What is Acupuncture?
Acupuncture is a traditional Chinese therapy. The name Acupuncture is derived from Latin where "Acus" --> needle and "Pungue" --> to prick.
Acupuncture thus entails pricking fine, sterile, disposable silver needles on specific acupoints along the energy channels called meridians. There are about 386 Acu-Points on major nerves and 206 on small and large blood vessels.
Acupuncture is perhaps the only scientifically proven drugless, pain-free, safe and medically recommended Pain Management treatment with minimal side effects.
In India, Acupuncture is taught and clinically practised as a Medicine as part of Bachelor in Naturopathy and Yoga Sciences course in many Naturopathy colleges.
Scientific Theories of Acupuncture
Acupuncture is shown to work through 3 major clinical phenomenon:
1. Gate Control Theory
Gate Control Theory was proposed by Ronald Melzack and Patrick Wall in 1965. It says that non-painful input (such as pricking the acu needle) closes the "gates" to painful input, which prevents pain sensation from travelling to the central nervous system and hence Pain Perception is Inhibited.
Needling activates Aβ fibers or non-nociceptive fibers, can interfere with signals from pain fibers such as A-δ (nerves that carry acute or instant pain signals) and C (Nerves that carry long-term and chronic pain signals) afferent fibers signals to Spinal Cord, thereby inhibiting pain.
2. Neurotransmitter Theory
This theory was published by Harris RE, Zubieta JK, Scott DJ, Napadow V, Gracely RH, Clauw DJ in 2009. The theory states that:
- Certain Neurotransmitter levels are positively modulated by acupuncture. Midbrain triggers excitatory and inhibitory mediators to release neurotransmitters – Serotonin and Norepinephrine.
- Acupuncture Points around spinal cord send signals through periaqueductal grey matter to Hypothalamus which in turn triggers Pituitary Gland to produce Dopamine.
- Enhance dopamine levels regulate Serotonin and Noradrenalin levels that act as pain inhibitors.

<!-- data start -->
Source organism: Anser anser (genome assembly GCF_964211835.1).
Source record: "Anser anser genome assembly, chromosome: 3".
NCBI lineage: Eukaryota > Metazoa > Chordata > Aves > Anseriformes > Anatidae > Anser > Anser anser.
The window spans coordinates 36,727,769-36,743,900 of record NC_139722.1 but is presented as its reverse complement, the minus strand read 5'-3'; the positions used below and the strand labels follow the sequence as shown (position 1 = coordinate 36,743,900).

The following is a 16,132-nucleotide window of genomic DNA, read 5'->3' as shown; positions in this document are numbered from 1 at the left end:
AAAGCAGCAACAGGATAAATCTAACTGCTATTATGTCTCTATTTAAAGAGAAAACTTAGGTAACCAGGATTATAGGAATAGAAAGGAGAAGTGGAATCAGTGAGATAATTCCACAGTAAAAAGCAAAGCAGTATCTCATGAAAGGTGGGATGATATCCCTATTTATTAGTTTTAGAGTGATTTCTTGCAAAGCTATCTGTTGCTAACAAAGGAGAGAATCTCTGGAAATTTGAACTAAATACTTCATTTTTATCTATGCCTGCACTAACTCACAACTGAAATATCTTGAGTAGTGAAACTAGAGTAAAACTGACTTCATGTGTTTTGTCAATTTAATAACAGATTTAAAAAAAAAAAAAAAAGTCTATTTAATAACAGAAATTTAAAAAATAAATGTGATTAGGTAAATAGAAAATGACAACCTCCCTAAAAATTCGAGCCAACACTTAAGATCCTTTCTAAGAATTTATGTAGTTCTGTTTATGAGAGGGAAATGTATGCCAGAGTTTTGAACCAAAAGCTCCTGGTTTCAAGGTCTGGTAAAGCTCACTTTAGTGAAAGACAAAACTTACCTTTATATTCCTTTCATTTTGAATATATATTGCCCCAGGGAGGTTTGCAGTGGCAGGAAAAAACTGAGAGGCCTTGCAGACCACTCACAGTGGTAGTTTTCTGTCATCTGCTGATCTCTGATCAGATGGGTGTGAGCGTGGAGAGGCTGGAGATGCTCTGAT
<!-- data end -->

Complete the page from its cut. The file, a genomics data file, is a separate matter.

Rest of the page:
3. Endorphin Release Theory
Also published in 2009 by Ahsin S, Saleem S, Bhatti AM, Iles RK, Aslam M, it states that Acupuncture stimulates the secretions of endorphins in the body. Endorphins interact with the opiate receptors in the brain to reduce our perception of pain and act similarly to drugs such as morphine and codeine. In contrast to the opiate drugs, however, activation of the opiate receptors by the body's endorphins does not lead to addiction or dependence.
Uses of Acupuncture
There is ample research evidence to prove that Acupuncture works in alleviating symptoms in following conditions:
- Chronic and Acute Pain Management – Back Pain, Knee and Ankle Pain
- Carpel Tunnel Syndrome
- Male Infertility
- Certain Respiratory Disorders
- Weight Management and Metabolic Disorders
- Not recommended if patient has a bleeding issue or if the patient is taking blood thinners
- There might be bleeding, wounding & irritation at the insertion sites
- The needle may break & harm an internal organ (exceptionally uncommon)
- Un-Sterilized needles may infect or contaminate the patient
- When embedded deeply into the chest or upper back there is a danger of collapsed lung (exceptionally uncommon)
Acupuncture Should Only be Taken By a Trained Professional in a Clinical and Hygienic Setting.
1. Gate control theory
Arch Phys Med RehabiL 1981 Mar;62(3).
Myofascial trigger points: relation to acupuncture and mechanisms of pain.
Neuroimage. 2009 Sep;47(3):1077-85. doi: 10.1016/j.neuroimage.2009.05.083. Epub 2009 Jun 6.Traditional Chinese acupuncture and placebo (sham) acupuncture are differentiated by their effects on mu-opioid receptors (MORs).
Harris RE, Zubieta JK, Scott DJ, Napadow V, Gracely RH, Clauw DJ
3. Endorphin release theory
Pain. 2009 Dec 15;147(1-3):60-6. Clinical and endocrinological changes after electro-acupuncture treatment in patients with osteoarthritis of the knee.
Ahsin S, Saleem S, Bhatti AM, Iles RK, Aslam M